Sendero Luminoso. < lit., Spanish for Shining Path
While filming a hunt for the Record Book Project, my soul brother, Jeremy Harrill, and I were able to roll tape at the legendary Tecomate Ranch in South Texas. The sovereignty of the moment came to down to the last evening as a really nice 10 pointer emerged in the sendero. My heart rate cannoned. He was not the largest whitetail I've ever taken, yet, even still, my eyes were wide because I knew I was about to pull the trigger on closing out this piece of the project.
Once the smoke cleared, my eyes spoke with disbelief. In more than most of the cases like this I see antlers on the ground when my muzzleloader explodes. On this cloudless evening, all I saw was Texas scrub brush at the end of my barrel.
I was honestly sick at my stomach. I had no idea as to what the deer had done post-shot, for the thick carpentry of limbs and thorn structure that line the senderos had swallowed up any chance of even getting a glimpse of him. I felt as if I had miserably failed the team, my guide, my camera man, his church, and everyone who'd ever given to support The Record Book.
Bruce seemed all week to be an incredibly patient man. Calculating. Cautious. Introspective. Our guide for this hunt, he was a man who had quickly proven himself to be in it for one reason ... to help us turn the page on this part of the story.
Finding only two dime-sized spots of blood, we decided not to push it. Now I was spiraling off into the worst abyss known to every big game hunter; that moment when you know, based on past experience, that odds are you've seen the last of that set of antlers.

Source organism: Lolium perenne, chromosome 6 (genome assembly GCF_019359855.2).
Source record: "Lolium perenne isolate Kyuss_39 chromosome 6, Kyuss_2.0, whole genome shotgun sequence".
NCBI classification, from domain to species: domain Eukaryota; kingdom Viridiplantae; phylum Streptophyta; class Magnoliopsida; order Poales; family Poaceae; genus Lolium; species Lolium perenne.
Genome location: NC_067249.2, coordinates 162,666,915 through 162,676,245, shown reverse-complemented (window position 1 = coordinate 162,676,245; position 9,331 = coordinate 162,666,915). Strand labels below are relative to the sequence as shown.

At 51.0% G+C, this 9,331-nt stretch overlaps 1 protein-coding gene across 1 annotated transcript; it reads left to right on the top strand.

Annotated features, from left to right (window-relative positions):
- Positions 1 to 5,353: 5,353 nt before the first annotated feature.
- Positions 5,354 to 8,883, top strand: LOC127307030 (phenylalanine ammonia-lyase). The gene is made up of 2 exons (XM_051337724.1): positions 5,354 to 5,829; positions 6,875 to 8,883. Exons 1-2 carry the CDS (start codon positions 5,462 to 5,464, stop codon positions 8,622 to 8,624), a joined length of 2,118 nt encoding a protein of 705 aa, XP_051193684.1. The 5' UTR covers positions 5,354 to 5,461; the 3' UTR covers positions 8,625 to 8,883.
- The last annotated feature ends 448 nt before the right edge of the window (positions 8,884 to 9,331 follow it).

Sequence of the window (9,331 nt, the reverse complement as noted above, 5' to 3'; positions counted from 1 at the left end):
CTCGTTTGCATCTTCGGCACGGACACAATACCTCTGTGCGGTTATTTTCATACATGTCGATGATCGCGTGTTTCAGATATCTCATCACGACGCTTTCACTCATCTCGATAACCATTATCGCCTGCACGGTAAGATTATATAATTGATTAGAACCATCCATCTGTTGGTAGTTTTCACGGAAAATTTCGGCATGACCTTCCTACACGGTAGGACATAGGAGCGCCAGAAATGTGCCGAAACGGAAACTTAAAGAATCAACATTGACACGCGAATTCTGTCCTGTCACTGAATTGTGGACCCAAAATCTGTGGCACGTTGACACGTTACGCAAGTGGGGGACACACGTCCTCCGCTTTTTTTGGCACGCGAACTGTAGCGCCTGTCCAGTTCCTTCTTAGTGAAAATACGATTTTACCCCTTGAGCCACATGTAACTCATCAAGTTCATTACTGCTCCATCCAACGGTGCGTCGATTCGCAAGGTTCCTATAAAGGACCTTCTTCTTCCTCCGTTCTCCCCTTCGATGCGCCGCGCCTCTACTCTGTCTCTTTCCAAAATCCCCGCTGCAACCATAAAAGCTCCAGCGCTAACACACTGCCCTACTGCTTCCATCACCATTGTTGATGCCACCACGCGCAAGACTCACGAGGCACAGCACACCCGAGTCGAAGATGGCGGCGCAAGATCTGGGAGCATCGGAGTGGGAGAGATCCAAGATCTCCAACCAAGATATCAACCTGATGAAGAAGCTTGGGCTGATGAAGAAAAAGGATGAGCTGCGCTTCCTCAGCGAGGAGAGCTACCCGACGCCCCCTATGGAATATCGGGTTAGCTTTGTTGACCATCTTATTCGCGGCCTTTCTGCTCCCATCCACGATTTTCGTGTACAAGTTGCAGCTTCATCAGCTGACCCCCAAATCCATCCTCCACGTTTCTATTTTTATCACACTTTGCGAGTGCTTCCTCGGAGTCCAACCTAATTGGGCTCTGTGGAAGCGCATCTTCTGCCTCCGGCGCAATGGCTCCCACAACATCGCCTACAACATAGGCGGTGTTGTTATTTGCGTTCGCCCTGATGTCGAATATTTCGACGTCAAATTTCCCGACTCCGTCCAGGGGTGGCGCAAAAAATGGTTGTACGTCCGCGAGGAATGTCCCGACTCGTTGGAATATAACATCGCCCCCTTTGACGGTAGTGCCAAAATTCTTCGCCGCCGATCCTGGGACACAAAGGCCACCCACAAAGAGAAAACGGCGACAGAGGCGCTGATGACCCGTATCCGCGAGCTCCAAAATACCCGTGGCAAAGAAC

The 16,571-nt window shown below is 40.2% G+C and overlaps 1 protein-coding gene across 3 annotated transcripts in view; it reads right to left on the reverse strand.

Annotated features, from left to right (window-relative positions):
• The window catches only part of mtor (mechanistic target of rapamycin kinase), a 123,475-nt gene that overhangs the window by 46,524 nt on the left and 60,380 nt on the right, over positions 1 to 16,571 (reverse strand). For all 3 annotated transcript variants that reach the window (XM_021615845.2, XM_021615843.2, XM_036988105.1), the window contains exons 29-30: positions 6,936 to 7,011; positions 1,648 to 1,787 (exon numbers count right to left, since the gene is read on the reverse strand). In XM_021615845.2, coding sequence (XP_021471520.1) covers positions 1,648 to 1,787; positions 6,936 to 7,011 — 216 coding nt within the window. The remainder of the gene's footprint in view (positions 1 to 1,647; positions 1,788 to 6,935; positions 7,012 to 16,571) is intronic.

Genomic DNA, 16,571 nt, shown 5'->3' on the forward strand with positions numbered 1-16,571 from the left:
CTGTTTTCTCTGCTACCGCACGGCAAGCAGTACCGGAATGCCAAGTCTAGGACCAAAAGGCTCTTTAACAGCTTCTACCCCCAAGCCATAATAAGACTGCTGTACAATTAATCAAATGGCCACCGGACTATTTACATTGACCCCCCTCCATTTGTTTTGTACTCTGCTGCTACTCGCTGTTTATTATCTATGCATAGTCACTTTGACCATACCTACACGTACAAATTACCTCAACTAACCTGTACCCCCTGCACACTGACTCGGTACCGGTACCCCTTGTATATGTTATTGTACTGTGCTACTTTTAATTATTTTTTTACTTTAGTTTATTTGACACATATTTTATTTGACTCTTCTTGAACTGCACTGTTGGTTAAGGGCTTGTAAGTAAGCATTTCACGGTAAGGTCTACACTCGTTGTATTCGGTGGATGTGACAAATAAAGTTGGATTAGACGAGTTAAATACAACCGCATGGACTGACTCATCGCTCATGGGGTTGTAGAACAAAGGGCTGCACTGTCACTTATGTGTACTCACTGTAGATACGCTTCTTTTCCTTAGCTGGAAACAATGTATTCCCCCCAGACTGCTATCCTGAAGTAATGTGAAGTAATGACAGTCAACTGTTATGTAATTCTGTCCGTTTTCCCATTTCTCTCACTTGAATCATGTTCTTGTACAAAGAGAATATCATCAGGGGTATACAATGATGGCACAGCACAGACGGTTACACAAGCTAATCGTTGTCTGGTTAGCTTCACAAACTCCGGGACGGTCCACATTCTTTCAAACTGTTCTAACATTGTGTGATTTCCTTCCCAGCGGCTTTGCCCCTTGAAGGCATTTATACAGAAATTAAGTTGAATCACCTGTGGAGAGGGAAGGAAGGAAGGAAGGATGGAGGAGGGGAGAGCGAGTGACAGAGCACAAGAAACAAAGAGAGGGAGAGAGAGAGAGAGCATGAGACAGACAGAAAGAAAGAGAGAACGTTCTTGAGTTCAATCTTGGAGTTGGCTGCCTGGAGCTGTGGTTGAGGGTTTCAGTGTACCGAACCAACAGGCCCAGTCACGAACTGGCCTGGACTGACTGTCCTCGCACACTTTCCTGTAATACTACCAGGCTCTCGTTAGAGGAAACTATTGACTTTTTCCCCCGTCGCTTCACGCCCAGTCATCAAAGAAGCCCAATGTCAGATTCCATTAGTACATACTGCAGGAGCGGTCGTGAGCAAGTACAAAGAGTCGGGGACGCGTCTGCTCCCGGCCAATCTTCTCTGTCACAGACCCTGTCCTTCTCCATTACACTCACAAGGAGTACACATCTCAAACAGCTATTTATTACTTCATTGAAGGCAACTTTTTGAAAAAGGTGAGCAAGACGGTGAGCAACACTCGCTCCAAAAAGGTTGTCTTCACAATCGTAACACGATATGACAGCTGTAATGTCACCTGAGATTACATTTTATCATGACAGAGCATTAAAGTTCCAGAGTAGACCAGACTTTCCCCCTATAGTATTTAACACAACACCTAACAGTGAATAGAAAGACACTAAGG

Sitting speechless and staring into the night, as we were about to go back to the lodge and review the footage, Bruce comes to the truck. Every great guide knows this is not the moment to say much of anything to your hunter. Leaning just inside the threshold of the window he looks at me and communicates simple and precise words of encouragement telling us that the fight is far from over with finding this buck.
It was the most classy thing I've ever seen.
52 yards in and seven minutes later into the thick country, I hear Mark, one of the Tecomate guides yell out, "We've got a dead deer over here."
Bruce firmly extended his hand to congratulate me. Having now run the entire fly wheel of human emotional consumption, I knew I could do far better than a hand shake. Reaching out to hug him, my Montana brother said "I'm not much of a hugger." "I don't really care, Bruce" were the only words that rose up from my heart. Hunting camp or not, surrounded by men or by no one, I was hugging ol' Bruce for he had guided me with excellence all three days.
Some paths in life are clad in cactus and dust that tear your world apart. Some are laced with moments of indescribable joy. I had experienced both in a matter of three rotations of the clock. Bruce, and his brotherhood of guides, were willing to settle for nothing less than illuminating the path for my journey, in order that they might be their brother's keeper.
Two are better than one, because they have a good return for their work: If one falls down, his friend can help him up. But pity the man who falls and has no one to help him up! Also, if two lie down together, they will keep warm. But how can one keep warm alone? Though one may be overpowered, two can defend themselves. A cord of three strands is not quickly broken. - Ecclesiastes 4:9-12
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